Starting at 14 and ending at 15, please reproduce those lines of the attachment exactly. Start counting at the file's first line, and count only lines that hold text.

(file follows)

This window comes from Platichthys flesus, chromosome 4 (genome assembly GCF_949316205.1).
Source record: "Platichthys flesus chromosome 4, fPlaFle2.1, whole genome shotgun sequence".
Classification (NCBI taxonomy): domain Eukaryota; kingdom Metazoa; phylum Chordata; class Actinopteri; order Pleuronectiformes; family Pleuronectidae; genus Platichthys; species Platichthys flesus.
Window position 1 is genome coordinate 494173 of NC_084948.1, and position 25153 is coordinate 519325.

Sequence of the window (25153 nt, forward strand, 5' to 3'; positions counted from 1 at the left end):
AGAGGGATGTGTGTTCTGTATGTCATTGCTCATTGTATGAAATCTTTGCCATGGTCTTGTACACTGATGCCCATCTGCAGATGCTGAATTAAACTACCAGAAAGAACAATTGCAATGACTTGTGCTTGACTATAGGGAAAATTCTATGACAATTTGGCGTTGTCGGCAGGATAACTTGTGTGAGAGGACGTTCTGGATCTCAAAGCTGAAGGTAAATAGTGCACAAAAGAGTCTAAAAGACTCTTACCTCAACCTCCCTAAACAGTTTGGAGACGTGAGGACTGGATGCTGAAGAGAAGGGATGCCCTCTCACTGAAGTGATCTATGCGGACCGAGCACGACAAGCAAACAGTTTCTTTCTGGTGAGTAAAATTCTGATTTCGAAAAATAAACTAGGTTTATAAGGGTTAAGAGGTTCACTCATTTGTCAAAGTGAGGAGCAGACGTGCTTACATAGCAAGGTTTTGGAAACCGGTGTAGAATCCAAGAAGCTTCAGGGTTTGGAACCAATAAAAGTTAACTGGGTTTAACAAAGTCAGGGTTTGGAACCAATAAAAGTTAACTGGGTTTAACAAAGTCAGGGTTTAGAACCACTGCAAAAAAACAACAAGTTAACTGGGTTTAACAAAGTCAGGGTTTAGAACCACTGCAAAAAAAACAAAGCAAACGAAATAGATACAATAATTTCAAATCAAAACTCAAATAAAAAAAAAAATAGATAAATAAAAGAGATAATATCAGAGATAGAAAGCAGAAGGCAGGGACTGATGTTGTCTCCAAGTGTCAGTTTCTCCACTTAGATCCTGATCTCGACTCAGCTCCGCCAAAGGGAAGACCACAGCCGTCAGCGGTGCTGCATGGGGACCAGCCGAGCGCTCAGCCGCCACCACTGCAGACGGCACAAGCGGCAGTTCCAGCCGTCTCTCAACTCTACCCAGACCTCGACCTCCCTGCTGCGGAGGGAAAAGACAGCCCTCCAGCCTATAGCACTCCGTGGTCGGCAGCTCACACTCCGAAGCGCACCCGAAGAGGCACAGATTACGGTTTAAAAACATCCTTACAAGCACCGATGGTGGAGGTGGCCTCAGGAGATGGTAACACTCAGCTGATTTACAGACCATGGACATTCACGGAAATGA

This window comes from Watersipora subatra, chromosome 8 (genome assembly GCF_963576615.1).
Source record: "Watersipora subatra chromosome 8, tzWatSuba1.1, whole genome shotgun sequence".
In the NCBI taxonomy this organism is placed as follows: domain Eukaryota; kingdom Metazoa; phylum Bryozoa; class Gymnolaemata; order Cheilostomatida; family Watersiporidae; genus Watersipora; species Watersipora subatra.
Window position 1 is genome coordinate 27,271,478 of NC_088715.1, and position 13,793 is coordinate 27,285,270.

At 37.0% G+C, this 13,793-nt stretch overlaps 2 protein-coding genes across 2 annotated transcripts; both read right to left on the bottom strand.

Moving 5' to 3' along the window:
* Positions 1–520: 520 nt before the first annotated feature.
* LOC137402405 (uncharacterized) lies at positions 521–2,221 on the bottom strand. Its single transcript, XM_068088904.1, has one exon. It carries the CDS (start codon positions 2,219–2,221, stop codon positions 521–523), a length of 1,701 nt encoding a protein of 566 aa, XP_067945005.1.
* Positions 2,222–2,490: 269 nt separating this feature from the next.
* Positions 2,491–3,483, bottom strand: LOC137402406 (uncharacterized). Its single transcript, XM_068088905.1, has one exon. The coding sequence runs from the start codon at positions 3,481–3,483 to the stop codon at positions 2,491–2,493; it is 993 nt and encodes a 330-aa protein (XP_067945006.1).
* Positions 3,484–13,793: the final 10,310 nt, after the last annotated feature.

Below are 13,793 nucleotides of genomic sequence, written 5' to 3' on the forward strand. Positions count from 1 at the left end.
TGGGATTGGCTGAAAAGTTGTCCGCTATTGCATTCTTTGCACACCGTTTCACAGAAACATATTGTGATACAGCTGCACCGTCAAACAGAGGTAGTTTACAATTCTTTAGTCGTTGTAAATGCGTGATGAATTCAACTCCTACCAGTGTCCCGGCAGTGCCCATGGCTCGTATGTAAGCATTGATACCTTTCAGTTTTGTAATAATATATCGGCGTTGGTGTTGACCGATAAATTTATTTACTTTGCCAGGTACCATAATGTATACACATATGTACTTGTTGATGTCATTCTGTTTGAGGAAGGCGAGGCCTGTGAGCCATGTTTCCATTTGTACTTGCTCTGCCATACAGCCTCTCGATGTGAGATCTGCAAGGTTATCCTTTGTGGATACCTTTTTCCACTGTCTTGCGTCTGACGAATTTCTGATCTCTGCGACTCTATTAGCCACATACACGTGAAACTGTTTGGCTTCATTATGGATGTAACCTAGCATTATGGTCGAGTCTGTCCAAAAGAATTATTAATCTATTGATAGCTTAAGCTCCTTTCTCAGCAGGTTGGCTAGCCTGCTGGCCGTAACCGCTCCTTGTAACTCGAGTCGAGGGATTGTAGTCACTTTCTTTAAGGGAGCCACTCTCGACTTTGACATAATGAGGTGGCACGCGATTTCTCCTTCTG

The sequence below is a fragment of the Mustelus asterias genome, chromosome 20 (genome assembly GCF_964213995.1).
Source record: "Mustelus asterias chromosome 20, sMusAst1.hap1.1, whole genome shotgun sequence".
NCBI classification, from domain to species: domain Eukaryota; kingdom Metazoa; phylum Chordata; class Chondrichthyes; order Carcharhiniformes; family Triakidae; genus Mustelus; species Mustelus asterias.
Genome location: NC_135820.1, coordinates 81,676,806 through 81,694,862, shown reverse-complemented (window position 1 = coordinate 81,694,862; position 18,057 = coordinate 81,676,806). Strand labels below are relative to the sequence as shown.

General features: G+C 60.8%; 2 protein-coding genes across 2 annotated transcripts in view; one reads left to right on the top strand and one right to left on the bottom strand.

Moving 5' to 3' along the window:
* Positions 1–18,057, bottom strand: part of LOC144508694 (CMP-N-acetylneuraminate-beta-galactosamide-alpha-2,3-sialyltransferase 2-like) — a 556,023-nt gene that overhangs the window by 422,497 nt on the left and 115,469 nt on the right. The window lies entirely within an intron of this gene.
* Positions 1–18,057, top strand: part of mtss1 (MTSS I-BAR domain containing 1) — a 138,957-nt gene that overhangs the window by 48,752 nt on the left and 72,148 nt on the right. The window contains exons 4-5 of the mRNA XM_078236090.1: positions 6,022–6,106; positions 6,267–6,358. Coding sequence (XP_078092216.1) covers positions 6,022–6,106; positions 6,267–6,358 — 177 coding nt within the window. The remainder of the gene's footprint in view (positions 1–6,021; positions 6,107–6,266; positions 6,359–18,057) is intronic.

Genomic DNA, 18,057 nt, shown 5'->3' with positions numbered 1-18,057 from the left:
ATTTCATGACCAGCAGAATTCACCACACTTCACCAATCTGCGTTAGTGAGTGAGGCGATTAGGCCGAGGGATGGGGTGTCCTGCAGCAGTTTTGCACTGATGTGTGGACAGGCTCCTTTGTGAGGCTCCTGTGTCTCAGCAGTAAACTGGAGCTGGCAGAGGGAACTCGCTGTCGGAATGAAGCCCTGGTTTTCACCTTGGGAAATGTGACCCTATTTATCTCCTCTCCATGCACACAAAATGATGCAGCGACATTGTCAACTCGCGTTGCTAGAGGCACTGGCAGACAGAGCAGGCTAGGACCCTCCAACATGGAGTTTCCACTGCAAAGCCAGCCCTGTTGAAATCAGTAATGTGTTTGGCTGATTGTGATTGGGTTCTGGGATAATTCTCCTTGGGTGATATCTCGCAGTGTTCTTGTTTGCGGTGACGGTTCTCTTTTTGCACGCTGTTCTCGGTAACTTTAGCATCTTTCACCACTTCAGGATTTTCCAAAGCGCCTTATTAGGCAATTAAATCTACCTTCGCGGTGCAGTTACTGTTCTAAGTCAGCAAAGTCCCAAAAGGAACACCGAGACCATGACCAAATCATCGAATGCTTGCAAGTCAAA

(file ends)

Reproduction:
* LOC137402405 (uncharacterized) lies at positions 521–2,221 on the bottom strand. Its single transcript, XM_068088904.1, has one exon. It carries the CDS (start codon positions 2,219–2,221, stop codon positions 521–523), a length of 1,701 nt encoding a protein of 566 aa, XP_067945005.1.
* Positions 2,222–2,490: 269 nt separating this feature from the next.